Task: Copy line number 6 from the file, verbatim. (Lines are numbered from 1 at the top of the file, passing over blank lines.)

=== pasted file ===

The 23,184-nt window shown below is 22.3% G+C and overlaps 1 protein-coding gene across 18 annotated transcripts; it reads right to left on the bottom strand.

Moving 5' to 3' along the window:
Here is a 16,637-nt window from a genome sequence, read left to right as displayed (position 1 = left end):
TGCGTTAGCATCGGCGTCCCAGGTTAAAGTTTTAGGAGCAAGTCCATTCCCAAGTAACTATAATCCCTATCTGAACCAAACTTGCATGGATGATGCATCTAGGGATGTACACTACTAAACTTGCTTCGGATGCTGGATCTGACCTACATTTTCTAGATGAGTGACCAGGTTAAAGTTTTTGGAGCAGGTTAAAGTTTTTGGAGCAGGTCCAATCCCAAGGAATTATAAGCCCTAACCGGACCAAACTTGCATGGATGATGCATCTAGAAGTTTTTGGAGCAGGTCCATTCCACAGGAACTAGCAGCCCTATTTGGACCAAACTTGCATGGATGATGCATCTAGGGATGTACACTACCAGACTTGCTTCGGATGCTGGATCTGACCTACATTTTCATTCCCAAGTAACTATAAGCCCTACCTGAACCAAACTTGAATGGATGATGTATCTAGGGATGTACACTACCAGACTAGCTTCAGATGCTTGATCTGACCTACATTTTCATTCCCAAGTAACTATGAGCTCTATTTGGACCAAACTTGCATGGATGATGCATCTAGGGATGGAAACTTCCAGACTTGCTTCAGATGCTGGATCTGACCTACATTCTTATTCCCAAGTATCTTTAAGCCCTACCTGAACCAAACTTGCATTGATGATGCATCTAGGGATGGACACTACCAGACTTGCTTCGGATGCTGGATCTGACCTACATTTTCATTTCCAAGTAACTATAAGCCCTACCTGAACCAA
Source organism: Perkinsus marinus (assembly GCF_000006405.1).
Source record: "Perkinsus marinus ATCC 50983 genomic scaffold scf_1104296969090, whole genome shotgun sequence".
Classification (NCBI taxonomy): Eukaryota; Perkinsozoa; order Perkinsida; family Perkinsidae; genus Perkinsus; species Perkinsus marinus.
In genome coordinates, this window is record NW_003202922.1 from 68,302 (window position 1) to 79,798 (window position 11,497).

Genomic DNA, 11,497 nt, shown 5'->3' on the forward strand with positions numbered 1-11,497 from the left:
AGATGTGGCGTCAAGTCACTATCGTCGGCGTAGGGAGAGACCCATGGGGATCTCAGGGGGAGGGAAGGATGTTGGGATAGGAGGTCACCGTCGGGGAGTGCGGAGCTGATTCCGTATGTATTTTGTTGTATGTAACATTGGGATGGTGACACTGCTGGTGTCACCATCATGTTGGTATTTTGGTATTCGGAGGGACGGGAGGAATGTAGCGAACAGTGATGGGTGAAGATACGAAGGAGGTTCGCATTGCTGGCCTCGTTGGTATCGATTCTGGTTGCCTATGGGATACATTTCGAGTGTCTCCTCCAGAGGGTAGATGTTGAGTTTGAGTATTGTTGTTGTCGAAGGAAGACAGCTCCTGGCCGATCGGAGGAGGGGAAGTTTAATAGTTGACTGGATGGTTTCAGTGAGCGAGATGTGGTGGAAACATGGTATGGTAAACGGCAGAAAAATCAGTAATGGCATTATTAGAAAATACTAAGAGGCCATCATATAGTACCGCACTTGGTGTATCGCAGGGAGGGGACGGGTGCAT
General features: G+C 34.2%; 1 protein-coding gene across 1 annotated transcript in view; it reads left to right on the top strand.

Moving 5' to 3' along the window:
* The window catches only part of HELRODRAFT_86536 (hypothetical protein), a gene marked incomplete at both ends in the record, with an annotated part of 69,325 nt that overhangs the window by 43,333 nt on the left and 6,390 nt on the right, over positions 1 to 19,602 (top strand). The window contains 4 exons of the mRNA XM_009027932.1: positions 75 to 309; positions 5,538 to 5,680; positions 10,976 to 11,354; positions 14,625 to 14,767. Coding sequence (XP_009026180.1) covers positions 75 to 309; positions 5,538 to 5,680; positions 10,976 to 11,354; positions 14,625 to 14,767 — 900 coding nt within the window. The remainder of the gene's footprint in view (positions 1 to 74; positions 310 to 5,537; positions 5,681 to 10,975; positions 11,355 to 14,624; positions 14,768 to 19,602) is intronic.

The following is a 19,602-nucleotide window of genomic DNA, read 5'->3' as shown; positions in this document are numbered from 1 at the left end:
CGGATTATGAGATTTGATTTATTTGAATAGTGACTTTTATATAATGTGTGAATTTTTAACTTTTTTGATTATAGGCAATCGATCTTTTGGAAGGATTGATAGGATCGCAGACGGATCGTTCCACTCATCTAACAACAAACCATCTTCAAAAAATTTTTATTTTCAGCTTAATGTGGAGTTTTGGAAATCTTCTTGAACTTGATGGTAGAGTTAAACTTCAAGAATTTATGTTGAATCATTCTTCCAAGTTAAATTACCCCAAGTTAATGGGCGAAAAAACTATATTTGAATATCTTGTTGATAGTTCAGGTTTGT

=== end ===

Source record: "Perkinsus marinus ATCC 50983 genomic scaffold scf_1104296969090, whole genome shotgun sequence".